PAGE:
February 5 - February 9, 2001
Forum 2/5 - 2/9
Live Webcast 2/9 10:00 a.m. PT / 1:00 p.m. ET
[Educational Objectives and Standards]
[Supporting Educational Materials]
There are five areas that students can use in preparation for the debate
- Scientific Goal and Questions
- Video clips of scientists
- Images of Mars landing sites
- Web sites to research
Scientific Goal and Questions (These are the questions
that scientists hope to answer with the site chosen for the
Explorer Rover 2003 mission)
The mission seeks to determine the history of climate and
at a site on Mars where conditions may once have been
to life. The landing sites have not yet been chosen, and
will be selected on the basis of intensive study of orbital data collected
by the Mars Global Surveyor spacecraft and other missions. The site will
be ones at which there is clear evidence that liquid water
was once present. The rovers' scientific instruments will be
to read the geologic record at each site, to investigate
water played there, and to determine how suitable the
would have been for life.
1. Does or did Mars have all of the requirements for life?
places on Mars are most likely to have had all requirements
Life as we know it requires:
2. Since scientists believe that life may have and possibly still
exist under the surface of Mars, where might rocks that were
once underground be exposed on the surface?
- liquid water
- an energy source
- access to elemental building blocks of life: Carbon,
Nitrogen, Phosphorous, Sulfur to construct basic proteins and
enzymes. This means that pure water will not produce life.
needs to be a connection between water and rock.
- stability over time (stable temperature without
from too many meteorites, for example) Note: We are
for bacterial life, not complex life such as animals or
3. Where might we see evidence of liquid water
on Mars in the past?
4. What locations on Mars might tell us more about the geologic history
5. How is water important to the climate on Earth and how might it be
important to the climate of Mars?
Landing Site Constraints
Because they are solar powered, the Rovers need the maximum amount of
sunlight possible during their 90 day mission. This means that MER-A
(Mars Exploration Rover A) which will land first, can have landing sites
between latitude of 15 degrees south to 5 degrees north. MER-B which will
land about 52 Mars days (sols) later can have landing sites between 10
degrees south and 10 degrees north.
In order to receive and transmit data, the Rovers need to be 37 degrees
apart on the surface of Mars.
The surface has to be relatively flat in order for a successful landing of
the Rovers. It cannot have too many large rocks because it can be a
hazard to the Rover. The landing will be similar to the Pathfinder
landing and uses giant air bags to cushion it's landing. Because the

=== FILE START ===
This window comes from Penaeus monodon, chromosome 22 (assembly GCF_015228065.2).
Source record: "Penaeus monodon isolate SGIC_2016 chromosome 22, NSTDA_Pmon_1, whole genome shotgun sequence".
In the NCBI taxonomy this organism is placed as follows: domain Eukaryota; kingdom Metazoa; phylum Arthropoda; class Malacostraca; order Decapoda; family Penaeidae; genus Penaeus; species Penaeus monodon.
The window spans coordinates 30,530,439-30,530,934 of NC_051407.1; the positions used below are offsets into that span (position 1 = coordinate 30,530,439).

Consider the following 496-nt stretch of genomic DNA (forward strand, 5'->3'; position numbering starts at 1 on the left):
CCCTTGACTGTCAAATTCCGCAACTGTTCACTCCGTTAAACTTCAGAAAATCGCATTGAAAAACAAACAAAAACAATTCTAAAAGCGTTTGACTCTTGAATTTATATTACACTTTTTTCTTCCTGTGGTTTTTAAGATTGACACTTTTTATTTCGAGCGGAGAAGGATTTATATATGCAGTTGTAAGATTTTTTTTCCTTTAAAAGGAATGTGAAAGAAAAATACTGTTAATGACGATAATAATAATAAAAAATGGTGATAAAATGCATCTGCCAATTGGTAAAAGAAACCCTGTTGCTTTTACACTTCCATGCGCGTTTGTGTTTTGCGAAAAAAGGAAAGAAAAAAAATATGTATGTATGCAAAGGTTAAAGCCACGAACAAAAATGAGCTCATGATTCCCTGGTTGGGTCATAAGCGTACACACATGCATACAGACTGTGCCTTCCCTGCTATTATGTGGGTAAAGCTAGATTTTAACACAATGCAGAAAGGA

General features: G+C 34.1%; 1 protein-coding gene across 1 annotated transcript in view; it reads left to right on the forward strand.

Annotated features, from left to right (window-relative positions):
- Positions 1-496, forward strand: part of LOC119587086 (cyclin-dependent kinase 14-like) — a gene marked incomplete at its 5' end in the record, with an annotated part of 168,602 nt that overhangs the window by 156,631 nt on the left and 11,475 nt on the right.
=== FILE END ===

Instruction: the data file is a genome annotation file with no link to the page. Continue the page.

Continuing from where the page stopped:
scientists want to study the rocks and soil at the landing site,
there cannot be too much dust from the atmosphere covering the rocks.
The data collected from the Mars Global Surveyor which currently in orbit
around Mars has information about how dusty the surface is. This map of
the range of latitude of landing sites gives information on how dusty the
surface is. The blue areas have more dust and the red and white areas have
the least amount of dust. You can try to match features from this map with
landing site maps. site
Images of Mars Landing Sites
These are the sites being considered for the 2003 Rovers:
down a little to the Interactive Map Display. Select the small squares
to see images of the sites. Click on them again to see an gray-scale
close-up view of the site) Sites
Types of Sites
Specific landing site images by categories will be
added here on 2/2 under each category.
Valles Marineris Sites: These are sites located in parts of the canyon
system that is as long as the width of the United States.
Example of this type of site: Melas
Terra Meridiani Hematite Sites: Sites located on Mars by Global
Surveyor that have sand-sized grains of the mineral
hematite. Hematite is a common iron mineral found on Earth and
usually occurs where rock has interacted with water. The grains
in this deposit are grey, similar to the hematite used to make jewelry
because of their size. The red grains in the dust of Mars are the size of
powdered sugar. An example of this type of site: Hematite
Paleo-lake Sites: Ancient lake bed. Example of this type of site:
Hydrothermal Sites: Hydrothermal means warm or hot water
is or has interacted with rock. This interaction alters the composition of
of this type of site:
Apollinaris Patera 2
Web sites to research:
On-line Education and
Outreach by Mary Urquhart, Ph.D.
A teachers tour guide to
A Question of
life on Mars
Rover 2003 Landing Site Conference Program and Abstracts You will
Click on numbers by titles of the abstracts to see scientists abstracts
describing the site they would choose and why. (This is not written
at a K-12 level)
These sites will be exciting for you to explore and learn more about
astrobiology and life in extreme environments.
interactive, multimedia Web environment allows students in grades
5-8 role-play NASA occupations as they search for and build a planet
that would be habitable to humans.